Lions: The Lebombo Concession is well known for lion sightings. The guides have reported seeing lions on at least seventy-nine occasions this month. Lions were seen almost every day.

The main prides in the area are the Shish Pride (both the smaller portion and the larger portion of the Shish Pride – with the white lion), the Shish Males (the dominant males in the area), the Mountain Pride and the Xhirombe Pride. On occasion we also see the Northern Pride, the Southern Pride and the Collared Pride (who spend most of their time in Mozambique). Other lions are sometimes seen on the public roads.

With the dry conditions in the area the hippos are struggling with lack of standing water and grass to feed on. Many of them are in poor condition and some of the prides of lions in the area have started taking advantage of the fact that the hippos are weaker than normal and are hunting and killing them. This is very unusual for this area. At the beginning of the month the smaller portion of the Shish Pride were seen feeding on a hippo near ‘N’wanetsi West’. On the 13th this same pride was seen attacking a hippo near ‘Xinkwenyana Crossing’, but the hippo was lucky enough to escape from the big cats with only a few deep gouges on its rump and back. On the evening of the 23rd three of the large Shish males were witnessed attacking and killing a sub adult hippo. Barry Peiser was one of the guides who witnessed this incredible scene and describes it later in this report under the heading Other Interesting Sightings.

The Larger portion of the Shish Pride seems to have lost a few of the younger males. These sub-adult male lions are now of the age where they should be leaving the pride soon. It is possible that some of these young males have now left or (hopefully not) been attacked by other big males in the area. The sub-adult male white lion was seen on a few occasions. He is still moving with the rest of the pride and is looking healthy. On the afternoon of the 15th the larger portion of the Shish Pride were seen hunting a porcupine, but they were not successful and the porcupine managed to escape. Unfortunately some of the lions learned an important lesson from the large rodent and were seen leaving the area with quills stuck in their necks and chests. The smaller portion of the Shish Pride seem to know these spiky creatures better and were seen feeding on a porcupine on the afternoon of the 25th.

We have had a few sightings of the larger Shish Males this month. It does, however, appear that one of the five males is missing and we are only seeing four of them now. The grumpy male, who often charges vehicles, has been seen a few times with the Mountain Pride. He seems to have injured one of his back legs and was seen limping. On the 8th one of the Shish males was seen feeding on an impala that he had caught. On the morning of the 26th the males were seen again feeding on an impala.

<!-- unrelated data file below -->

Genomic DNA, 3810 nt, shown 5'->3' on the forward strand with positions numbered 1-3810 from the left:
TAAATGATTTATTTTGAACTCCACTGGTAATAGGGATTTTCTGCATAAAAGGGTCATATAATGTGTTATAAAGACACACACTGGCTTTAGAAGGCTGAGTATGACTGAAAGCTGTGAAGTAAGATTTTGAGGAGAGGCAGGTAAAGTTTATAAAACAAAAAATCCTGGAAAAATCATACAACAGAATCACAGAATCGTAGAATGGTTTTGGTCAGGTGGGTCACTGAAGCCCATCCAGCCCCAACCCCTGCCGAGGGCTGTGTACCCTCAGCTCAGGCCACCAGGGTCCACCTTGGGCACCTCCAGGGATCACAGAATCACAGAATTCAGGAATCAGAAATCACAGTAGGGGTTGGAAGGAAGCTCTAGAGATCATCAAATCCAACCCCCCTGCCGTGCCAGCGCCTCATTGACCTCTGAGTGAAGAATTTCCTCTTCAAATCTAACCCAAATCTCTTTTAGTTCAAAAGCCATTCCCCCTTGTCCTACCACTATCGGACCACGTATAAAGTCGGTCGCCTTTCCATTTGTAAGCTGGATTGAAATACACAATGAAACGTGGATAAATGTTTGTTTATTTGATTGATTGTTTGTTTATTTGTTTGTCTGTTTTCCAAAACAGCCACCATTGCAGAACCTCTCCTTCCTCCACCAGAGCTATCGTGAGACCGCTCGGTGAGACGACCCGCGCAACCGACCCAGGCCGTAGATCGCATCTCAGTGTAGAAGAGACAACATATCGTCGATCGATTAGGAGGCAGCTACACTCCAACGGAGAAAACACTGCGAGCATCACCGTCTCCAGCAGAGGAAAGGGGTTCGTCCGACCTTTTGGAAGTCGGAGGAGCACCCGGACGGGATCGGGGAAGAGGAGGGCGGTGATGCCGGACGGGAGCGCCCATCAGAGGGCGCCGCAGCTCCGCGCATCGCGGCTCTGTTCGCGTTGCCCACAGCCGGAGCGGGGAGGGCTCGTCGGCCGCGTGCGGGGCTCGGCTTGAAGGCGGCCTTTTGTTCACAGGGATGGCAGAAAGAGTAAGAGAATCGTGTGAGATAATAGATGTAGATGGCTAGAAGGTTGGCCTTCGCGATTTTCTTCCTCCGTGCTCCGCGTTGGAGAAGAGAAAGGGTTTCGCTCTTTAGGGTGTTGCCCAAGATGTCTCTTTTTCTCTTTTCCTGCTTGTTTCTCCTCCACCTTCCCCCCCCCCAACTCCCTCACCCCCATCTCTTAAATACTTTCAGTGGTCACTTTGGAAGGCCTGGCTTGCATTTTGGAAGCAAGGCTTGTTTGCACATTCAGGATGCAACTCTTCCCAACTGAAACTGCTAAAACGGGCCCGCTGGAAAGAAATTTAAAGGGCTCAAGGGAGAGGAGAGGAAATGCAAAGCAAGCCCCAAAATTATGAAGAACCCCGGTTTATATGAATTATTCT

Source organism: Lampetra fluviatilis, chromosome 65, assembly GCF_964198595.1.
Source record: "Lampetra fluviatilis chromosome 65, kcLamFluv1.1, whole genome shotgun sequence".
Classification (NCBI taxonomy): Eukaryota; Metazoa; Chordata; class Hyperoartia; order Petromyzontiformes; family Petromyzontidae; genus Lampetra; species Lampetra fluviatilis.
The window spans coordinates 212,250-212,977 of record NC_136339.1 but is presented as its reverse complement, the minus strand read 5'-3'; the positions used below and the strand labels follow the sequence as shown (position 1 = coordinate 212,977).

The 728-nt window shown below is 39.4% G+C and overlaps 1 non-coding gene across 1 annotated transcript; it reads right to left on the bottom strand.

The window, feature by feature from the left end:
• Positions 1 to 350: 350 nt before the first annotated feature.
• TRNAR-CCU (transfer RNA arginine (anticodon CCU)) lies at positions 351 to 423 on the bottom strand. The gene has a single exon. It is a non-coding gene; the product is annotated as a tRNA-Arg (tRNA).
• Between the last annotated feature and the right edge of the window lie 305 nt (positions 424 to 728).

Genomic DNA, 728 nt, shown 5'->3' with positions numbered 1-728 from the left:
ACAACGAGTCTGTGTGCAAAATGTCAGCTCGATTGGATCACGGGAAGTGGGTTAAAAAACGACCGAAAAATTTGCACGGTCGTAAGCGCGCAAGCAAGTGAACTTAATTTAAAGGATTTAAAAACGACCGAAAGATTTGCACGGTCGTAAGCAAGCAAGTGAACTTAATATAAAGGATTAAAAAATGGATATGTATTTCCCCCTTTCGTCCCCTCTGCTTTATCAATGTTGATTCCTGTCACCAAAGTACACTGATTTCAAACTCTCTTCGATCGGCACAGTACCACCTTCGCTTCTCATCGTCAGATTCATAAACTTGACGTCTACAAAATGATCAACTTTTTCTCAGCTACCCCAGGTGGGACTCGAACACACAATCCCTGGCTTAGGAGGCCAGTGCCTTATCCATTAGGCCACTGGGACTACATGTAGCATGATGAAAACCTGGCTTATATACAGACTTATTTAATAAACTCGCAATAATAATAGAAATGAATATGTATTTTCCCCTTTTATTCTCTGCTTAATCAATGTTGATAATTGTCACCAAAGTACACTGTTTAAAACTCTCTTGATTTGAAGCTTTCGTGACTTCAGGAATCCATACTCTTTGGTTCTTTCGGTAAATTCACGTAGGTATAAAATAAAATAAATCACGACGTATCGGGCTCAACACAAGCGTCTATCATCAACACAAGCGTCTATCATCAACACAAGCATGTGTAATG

The members of the Mountain Pride are doing well and the seven cubs are growing up quickly. They have been seen on a few occasions in the northern, hilly areas of the concession. The grumpy Shish Male has been seen in the company of this pride a few times this last month. On the 17th the Mountain Pride were found in the hills feeding on an adult waterbuck. Two days later they were seen with three of the large males feeding on a buffalo in the same area.

The Xhirombe Pride seems to have split up now and the two females have been seen separate from the male. He is now of the age where he will need to leave the area or face the wrath of the larger, dominant, territorial males. He is now going to be facing a difficult time in his life when he will be wandering large distances and avoiding dominant males in the areas through which he travels, until he builds up enough strength and muscle in order to be able to confront them and possibly take over their territories.

Spotted hyenas: The Nyokeng Clan have provided some amazing viewing this month. There are at least five small cubs at the den-site now. Three of them are still black in colour and are less than three-months-old, whereas the other two have just started getting their spotted coats. We have seen them regularly at the mouth of the cave that they are using as their den, either suckling on the adult females or chasing each other and playing together. The H6 den site has also been active this last month, with at least eight individuals seen on a few occasions, at night.

 

Read the full wildlife report here: Singita Kruger National Park Wildlife Report June 2016